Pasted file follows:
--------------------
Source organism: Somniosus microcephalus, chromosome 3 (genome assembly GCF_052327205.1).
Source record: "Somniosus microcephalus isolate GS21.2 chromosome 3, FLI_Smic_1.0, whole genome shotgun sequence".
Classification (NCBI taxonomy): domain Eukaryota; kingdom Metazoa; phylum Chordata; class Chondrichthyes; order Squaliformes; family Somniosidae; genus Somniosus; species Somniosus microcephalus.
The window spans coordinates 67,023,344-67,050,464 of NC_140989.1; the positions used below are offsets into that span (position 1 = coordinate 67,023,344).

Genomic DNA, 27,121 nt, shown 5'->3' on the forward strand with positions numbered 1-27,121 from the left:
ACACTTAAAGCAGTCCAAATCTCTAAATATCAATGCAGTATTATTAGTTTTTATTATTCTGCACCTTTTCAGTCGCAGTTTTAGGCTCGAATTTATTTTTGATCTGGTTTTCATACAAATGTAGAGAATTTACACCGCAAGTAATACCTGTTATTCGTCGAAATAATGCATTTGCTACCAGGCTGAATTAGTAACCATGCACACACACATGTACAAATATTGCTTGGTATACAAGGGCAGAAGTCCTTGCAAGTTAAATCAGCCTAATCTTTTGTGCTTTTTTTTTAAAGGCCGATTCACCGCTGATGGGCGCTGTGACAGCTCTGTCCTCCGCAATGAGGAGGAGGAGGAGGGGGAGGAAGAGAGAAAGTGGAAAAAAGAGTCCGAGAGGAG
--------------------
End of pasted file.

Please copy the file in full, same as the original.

Source organism: Somniosus microcephalus, chromosome 3 (genome assembly GCF_052327205.1).
Source record: "Somniosus microcephalus isolate GS21.2 chromosome 3, FLI_Smic_1.0, whole genome shotgun sequence".
Classification (NCBI taxonomy): domain Eukaryota; kingdom Metazoa; phylum Chordata; class Chondrichthyes; order Squaliformes; family Somniosidae; genus Somniosus; species Somniosus microcephalus.
The window spans coordinates 67,023,344-67,050,464 of NC_140989.1; the positions used below are offsets into that span (position 1 = coordinate 67,023,344).

Genomic DNA, 27,121 nt, shown 5'->3' on the forward strand with positions numbered 1-27,121 from the left:
ACACTTAAAGCAGTCCAAATCTCTAAATATCAATGCAGTATTATTAGTTTTTATTATTCTGCACCTTTTCAGTCGCAGTTTTAGGCTCGAATTTATTTTTGATCTGGTTTTCATACAAATGTAGAGAATTTACACCGCAAGTAATACCTGTTATTCGTCGAAATAATGCATTTGCTACCAGGCTGAATTAGTAACCATGCACACACACATGTACAAATATTGCTTGGTATACAAGGGCAGAAGTCCTTGCAAGTTAAATCAGCCTAATCTTTTGTGCTTTTTTTTTAAAGGCCGATTCACCGCTGATGGGCGCTGTGACAGCTCTGTCCTCCGCAATGAGGAGGAGGAGGAGGGGGAGGAAGAGAGAAAGTGGAAAAAAGAGTCCGAGAGGAG